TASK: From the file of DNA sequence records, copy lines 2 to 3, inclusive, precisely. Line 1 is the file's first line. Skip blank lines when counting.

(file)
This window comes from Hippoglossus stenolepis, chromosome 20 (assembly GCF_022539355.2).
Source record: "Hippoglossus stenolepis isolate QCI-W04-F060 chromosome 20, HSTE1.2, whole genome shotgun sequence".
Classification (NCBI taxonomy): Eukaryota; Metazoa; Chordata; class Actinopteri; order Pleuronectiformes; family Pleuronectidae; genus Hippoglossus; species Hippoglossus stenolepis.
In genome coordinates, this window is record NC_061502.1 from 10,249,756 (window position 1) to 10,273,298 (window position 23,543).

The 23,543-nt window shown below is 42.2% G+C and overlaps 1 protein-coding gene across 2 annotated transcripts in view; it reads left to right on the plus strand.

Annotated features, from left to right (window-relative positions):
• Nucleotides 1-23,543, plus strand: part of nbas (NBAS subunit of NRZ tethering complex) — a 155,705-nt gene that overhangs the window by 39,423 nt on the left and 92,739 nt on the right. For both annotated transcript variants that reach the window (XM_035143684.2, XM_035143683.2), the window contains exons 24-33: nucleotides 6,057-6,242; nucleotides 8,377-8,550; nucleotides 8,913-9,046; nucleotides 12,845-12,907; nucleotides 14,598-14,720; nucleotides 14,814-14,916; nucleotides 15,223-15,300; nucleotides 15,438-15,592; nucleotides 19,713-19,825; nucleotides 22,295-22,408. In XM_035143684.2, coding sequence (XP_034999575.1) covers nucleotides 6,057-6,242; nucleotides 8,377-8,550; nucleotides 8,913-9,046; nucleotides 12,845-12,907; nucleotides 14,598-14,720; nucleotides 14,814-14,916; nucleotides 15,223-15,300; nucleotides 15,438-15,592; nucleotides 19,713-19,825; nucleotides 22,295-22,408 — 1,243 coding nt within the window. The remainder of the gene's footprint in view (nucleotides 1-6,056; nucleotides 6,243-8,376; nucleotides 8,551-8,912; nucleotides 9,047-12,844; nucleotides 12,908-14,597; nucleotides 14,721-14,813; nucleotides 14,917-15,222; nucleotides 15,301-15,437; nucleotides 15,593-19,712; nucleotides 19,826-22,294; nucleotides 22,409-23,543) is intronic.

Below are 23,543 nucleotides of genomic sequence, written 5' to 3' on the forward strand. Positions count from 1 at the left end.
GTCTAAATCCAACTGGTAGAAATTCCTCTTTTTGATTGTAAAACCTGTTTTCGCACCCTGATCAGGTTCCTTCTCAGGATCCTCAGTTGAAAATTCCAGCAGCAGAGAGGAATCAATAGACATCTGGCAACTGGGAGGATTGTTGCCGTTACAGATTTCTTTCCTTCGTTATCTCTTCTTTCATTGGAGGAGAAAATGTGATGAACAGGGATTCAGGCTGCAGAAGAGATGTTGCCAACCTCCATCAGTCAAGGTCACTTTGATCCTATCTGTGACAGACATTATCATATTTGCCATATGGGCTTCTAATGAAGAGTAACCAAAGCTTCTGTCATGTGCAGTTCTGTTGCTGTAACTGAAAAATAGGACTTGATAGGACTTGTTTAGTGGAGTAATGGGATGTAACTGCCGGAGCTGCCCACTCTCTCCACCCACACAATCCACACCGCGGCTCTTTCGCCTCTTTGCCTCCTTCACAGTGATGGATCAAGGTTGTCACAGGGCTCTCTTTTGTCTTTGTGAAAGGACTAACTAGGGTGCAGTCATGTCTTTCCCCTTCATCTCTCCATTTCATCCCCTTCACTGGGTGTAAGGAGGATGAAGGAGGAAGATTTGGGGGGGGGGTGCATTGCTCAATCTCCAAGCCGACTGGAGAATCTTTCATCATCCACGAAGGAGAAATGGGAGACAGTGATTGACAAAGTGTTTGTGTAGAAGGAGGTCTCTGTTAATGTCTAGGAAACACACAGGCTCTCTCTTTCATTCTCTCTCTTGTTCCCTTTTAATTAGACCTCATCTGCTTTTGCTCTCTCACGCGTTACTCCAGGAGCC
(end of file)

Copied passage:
Source record: "Hippoglossus stenolepis isolate QCI-W04-F060 chromosome 20, HSTE1.2, whole genome shotgun sequence".
Classification (NCBI taxonomy): Eukaryota; Metazoa; Chordata; class Actinopteri; order Pleuronectiformes; family Pleuronectidae; genus Hippoglossus; species Hippoglossus stenolepis.